I needed to teach Rashed a lesson. I remained warm, engaging, just ever so slightly more distant with him.
He finally folds. He rushes down to my office and slams his hand on my desk. I pretend to open a black envelope. He recognizes it immediately. “I see you’re going to the gala.” The envelope was empty. I lie and tell him one of the donors had invited me. “Ya salam. You are coming with me.”
The night of the event, I wear a cream, floor-length Rouland Mouret with an elegant back zipper. Tonight’s the night. Rashed calls to tell me he’s driving his parents and that I should meet him there. “Sama,” I always smile when he says my name. “Noor will be there.” It appears he does not know how to stop saying hers. He hangs up.
At the gala I feel out of place, all the women seem inconvenienced, as if enjoying the evening was somehow beneath them. They look hungry and wear astoundingly similar flowy dresses. I suddenly feel very self-conscious in my form-fitting gown.
I text Rashed to come meet me. He is bleary eyed and callous. He reaches to put his arm around my waist, I push it away, there was something else that needed to be done. I suggest we go say hello to his parents. “Laish?” He snaps. “Because I am your girlfriend.” This seems to bother him. He pauses and then says, “This isn’t going where you’re hoping for it to go, Sama.” I start to answer, but somewhere in the distance I spot Noor dropping her purse, very loudly. I wonder if she did it on purpose. My date rushes to her rescue. Left completely alone and without a single friend, I panic and hide in the bathroom.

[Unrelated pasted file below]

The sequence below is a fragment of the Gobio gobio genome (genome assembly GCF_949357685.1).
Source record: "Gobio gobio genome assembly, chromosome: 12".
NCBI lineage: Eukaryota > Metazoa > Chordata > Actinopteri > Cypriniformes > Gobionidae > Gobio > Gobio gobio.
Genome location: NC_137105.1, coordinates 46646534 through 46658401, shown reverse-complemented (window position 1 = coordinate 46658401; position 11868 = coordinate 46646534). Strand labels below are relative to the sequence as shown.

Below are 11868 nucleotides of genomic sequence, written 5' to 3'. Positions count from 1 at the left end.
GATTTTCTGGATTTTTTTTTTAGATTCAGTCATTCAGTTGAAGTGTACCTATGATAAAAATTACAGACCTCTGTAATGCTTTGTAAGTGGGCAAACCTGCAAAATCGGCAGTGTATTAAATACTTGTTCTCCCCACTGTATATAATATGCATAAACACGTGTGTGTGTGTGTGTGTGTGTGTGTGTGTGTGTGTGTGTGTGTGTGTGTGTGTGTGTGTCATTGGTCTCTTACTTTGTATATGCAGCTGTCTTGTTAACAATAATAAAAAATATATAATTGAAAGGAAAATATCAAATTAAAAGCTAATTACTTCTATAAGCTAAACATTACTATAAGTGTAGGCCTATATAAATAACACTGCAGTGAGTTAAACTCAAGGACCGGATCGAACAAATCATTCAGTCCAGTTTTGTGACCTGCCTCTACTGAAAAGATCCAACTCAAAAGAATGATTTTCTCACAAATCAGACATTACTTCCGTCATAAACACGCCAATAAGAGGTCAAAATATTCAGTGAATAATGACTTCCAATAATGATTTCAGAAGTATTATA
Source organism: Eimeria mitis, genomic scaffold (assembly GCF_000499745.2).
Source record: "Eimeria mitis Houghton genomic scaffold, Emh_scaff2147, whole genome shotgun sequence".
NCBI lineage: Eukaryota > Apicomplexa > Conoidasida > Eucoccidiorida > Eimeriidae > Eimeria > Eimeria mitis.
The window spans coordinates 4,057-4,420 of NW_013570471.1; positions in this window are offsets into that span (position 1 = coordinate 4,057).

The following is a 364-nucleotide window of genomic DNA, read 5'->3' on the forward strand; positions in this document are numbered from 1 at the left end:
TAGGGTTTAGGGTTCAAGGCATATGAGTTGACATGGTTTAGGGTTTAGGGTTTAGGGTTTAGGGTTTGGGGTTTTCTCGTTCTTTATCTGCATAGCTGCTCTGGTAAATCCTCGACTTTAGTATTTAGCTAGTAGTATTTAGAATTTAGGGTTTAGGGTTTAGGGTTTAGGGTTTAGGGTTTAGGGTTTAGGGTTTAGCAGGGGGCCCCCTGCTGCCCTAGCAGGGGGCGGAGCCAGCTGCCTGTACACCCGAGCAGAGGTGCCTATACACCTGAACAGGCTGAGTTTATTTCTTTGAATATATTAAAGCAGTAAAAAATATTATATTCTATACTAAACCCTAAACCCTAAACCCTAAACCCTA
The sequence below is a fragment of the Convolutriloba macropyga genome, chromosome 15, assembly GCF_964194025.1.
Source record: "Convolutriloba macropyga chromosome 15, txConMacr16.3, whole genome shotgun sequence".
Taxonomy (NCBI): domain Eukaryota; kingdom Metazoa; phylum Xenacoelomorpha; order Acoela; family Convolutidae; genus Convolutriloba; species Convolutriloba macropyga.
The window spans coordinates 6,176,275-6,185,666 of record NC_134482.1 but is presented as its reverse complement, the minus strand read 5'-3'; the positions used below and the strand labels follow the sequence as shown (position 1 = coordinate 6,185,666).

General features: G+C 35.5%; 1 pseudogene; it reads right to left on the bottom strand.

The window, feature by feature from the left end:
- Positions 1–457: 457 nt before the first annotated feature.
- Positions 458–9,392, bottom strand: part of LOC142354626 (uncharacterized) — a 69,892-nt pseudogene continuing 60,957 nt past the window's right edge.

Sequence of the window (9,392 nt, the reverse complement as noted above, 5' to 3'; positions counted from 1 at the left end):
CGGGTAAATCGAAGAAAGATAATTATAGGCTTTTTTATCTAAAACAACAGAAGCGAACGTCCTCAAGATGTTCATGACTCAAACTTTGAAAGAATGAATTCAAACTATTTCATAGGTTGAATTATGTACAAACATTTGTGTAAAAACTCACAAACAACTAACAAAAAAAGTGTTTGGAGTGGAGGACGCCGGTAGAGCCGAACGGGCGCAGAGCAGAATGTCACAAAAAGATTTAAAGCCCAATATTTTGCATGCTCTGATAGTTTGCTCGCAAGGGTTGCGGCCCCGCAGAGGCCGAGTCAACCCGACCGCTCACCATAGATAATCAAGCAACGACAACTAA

When I emerge Rashed is gone.
After a break up, it may feel like you are on the precipice, one step in the wrong direction can send you down the rabbit hole to that dark and ever-expanding place that makes you call, cry, or desperately search for a sign to reassure you that your ex will come back. Not me.
Instead, I grab a bright yellow card sticking out of my bag and head to a new gym that had given out complimentary passes to the office earlier that day.
I walk to the treadmills and spot Rashed. Unshaven and slightly vulnerable looking. An unplanned encounter. Could it be fate? I give him a small smile. He pretends not to see me, switches off his machine, and walks away.
The next day at work, I receive an email from human resources informing me that my contract will not be renewed due to poor performance. It references that one assignment I had deliberately sabotaged back when I first started.
I suppose that’s how it goes. If they don’t marry you, they fire you.
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